Even with the confining nature of the backing tapes, Rundgren delivers an off-the-cuff, intimate performance, most notably on the Something/Anything? tune “Piss Aaron.” Few would count the tune among Rundgren’s best, but his onstage delivery of it is undeniably entertaining. And the inclusion of “Be Nice to Me” from his early album The Ballad of Todd Rundgren is a rare and welcome delight. Rundgren even rocks out at the end, turning in a performance of “Black Maria.”

The first disc also includes two songs from the BBC’s Old Grey Whistle Test television program(me). These feature the seven-piece Utopia in 1975, performing “Real Man” from his solo album Initiation) and “The Seven Rays,” a highlight of the Utopia Another Live LP (The package’s DVD also features a/v versions of these same two performances).

Speaking of Another Live, the second disc of At the BBC 1972-1982 is similar but expands upon the content of that set. Utopia’s set of the time (1975) included material from Rundgren’s solo albums in addition to their own songs. The BBC disc features a full concert (or at least something approaching one) in excellent stereo, and as such includes songs that weren’t on the single LP Another Live set (recorded elsewhere). Rundgren introduces “Freedom Fighters” as “the first Utopia single” that was never released. The studio version of the tune was on the group’s debut LP; at nearly six minutes, the live reading here is nearly half again as long as its studio version. Live versions of “The Last Ride” and “Sons of 1984” showed up on other Rundgren albums (Back to the Bars and Todd, respectively), but here they’re presented in the context of a full Utopia concert. And “Sunset Boulevard / Le Feel Internacionale” from A Wizard / A True Star hasn’t been released in a live version before (possibly excepting other archival releases), and it’s a highlight of this set.

By 1977 and time of the Utopia Radio One “In Concert” set documented on disc three, Utopia had pared down to a foursome: Rundgren on guitar, Roger Powell on synthesizer, John “Willie” Wilcox on drums, and Kasim Sulton replacing John Siegler on bass (“all four boys sing,” as they say). Touring to promote both the transitional album Ra and the more mainstream-rock oriented Oops! Wrong Planet, the group performed newer material from those albums, with a quick dip into Rundgren’s solo catalog (“Love of the Common Man” from Faithful) and the set closer “Utopia Theme.” The tighter, compact lineup meant an emphasis upon shorter, more concise songs, but the band still stretches out instrumentally on some longer pieces.

As previously mentioned, the fourth disc in the At the BBC 1972-1982 box set is a DVD. All three sets included are sourced from the TV show The Old Grey Whistle Test. The first (mentioned above) features two songs from a 1975 broadcast. The second (from May 1978” documents “The Bearsville Picnic” (the Albert Grossman-headed Bearsville Records was Todd’s and Utopia’s label at the time) and features the extended “Singring and the Glass Guitar (An Electrified Fairy Tale)” from the proggy Ra album.

And the final set of performances on this set brings things full circle in a way, featuring Todd solo in 1982, this time without the gimmicky backing as he winds his way through a solo material set. The performance – featuring Todd variously on acoustic piano and 12-strong acoustic guitar, and even electric “Fool” Gibson SG on “Tiny Demons” – highlights songs from his Hermit of Mink Hollow LP, and includes the innovative “Time Heals” promo video, one of the earliest clips ever broadcast on MTV (the cable channel had premiered the previous fall). Two songs are included that were recorded but cut from the original broadcast: “The Song of the Viking” (originally on Something/Anything?) and “Lysistrata” (a full group performance of which could be found on Utopia’s Swing to the Right album). His reading of “Compassion” (one of his best but least-known songs) is a highlight. Because of the vintage of the video material, it is presented in old format (4:3 ratio) as it was originally broadcast.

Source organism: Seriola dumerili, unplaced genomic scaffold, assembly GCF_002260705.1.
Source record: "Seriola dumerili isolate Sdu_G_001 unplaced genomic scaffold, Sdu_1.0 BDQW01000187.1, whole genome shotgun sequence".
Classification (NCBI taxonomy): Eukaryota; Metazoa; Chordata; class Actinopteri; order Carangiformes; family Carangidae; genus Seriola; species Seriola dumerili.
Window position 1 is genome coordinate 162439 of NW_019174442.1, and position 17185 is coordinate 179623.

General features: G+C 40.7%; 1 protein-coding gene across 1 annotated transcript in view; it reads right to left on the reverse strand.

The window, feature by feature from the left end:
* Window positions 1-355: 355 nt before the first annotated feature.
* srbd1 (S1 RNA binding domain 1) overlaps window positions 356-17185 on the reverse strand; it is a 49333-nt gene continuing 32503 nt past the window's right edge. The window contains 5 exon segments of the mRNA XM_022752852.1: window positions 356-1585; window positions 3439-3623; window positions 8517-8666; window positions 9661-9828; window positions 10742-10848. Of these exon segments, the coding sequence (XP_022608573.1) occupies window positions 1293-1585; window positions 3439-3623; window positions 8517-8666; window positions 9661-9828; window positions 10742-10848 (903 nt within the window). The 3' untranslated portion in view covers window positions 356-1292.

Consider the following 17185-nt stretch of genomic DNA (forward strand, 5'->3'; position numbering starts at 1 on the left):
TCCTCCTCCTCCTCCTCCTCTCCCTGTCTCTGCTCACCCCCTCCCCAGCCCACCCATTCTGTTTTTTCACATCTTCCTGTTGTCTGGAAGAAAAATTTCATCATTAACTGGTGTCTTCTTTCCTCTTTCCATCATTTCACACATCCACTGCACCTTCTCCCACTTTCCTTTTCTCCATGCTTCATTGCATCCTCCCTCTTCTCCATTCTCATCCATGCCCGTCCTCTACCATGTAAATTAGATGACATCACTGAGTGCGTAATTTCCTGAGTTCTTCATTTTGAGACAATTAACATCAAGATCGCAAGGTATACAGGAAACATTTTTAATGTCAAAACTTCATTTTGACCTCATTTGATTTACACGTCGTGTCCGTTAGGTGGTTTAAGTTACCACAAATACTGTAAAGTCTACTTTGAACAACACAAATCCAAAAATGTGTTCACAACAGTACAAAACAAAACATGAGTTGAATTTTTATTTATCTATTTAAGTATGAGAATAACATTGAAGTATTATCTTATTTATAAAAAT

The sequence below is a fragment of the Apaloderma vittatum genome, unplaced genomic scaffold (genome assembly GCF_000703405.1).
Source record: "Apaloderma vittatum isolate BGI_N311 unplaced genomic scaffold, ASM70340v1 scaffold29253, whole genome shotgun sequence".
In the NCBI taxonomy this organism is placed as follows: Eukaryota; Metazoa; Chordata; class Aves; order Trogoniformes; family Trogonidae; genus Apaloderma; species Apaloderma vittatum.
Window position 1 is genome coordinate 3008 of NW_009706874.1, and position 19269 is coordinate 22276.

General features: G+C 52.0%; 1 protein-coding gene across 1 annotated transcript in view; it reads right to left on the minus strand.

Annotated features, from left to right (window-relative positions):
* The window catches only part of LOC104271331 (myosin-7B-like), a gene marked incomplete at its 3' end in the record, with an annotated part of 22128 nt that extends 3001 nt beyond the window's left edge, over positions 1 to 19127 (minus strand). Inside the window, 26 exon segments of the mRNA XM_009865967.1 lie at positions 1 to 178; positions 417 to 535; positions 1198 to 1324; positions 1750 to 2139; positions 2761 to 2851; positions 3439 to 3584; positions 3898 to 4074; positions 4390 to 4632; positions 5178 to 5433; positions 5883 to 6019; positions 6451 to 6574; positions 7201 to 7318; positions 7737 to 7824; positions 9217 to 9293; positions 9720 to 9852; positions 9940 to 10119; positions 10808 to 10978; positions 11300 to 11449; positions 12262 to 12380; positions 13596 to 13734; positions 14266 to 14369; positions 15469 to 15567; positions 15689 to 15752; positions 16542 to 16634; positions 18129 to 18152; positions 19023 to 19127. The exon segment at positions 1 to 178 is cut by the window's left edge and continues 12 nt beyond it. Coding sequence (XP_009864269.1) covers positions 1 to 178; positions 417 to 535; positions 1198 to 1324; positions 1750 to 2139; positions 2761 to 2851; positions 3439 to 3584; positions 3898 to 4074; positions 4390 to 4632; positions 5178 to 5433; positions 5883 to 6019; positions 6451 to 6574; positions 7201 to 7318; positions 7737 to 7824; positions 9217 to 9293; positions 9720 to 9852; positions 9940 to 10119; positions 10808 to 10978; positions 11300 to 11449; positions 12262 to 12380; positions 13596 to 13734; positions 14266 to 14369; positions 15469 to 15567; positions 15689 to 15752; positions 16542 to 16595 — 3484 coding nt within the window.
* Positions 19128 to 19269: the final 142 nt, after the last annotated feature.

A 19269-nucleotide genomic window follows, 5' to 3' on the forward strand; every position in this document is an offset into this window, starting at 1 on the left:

Each of the four discs is encased in a mini-LP style sleeve, and the whole affair is in a box slightly larger than a double-CD. An sixteen-page booklet includes photos and an informative essay by Mark Powell.

Taken as a whole, At the BBC 1972-1982 is essential for the Rundgren fan who must have it all, and recommended equally to the relative novitiate looking for an entry point into Rundgren and Utopia’s large catalog.

You may also enjoy: my career-spanning critical look at all of Todd Rundgren’s output (now quite outdated, but worthwhile nonetheless).

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Album Review: Supertramp — Crime of the Century (Deluxe Edition)

Thursday, March 19th, 2015

Among fans of progressive-minded 1970s rock, Supertramp have rarely gotten a fair shake. And the reasons are difficult to discern. Could it be the high-pitched lead vocals of co-lead singer Roger Hodgson? That’s doubtful; many prog fans took a strong liking to Jon Anderson‘s upper-register vocals in Yes (and please don’t get me started on Geddy Lee). Could it be the fact that Supertramp scored some Top 40 hit singles, most notably during the Breakfast in America era? That’s more likely to have been a factor, one potentially damaging their prog street-cred.

But their music remains. And once the group found their musical footing (though good, their earliest albums find them struggling for a defined sound), Supertramp produced some of the finest and most accessible prog-leaning “album rock” of the 1970s. And their high water mark came with their third LP, 1974′s Crime of the Century. By that point in the band’s career, all of the musical pieces of the puzzle had come together effectively. With a pair of singers (guitarist/keyboardist Hodgson and founder/keyboardist Richard Davies), neither of whom greatly enjoyed the spotlight(!), onstage the band’s spokesman and focal point was sax/reedman John Helliwell. The disparate influences upon the two primary songwriters (Hodgson and Davies) might have given the group’s sound a split personality, but somehow the two blended effectively.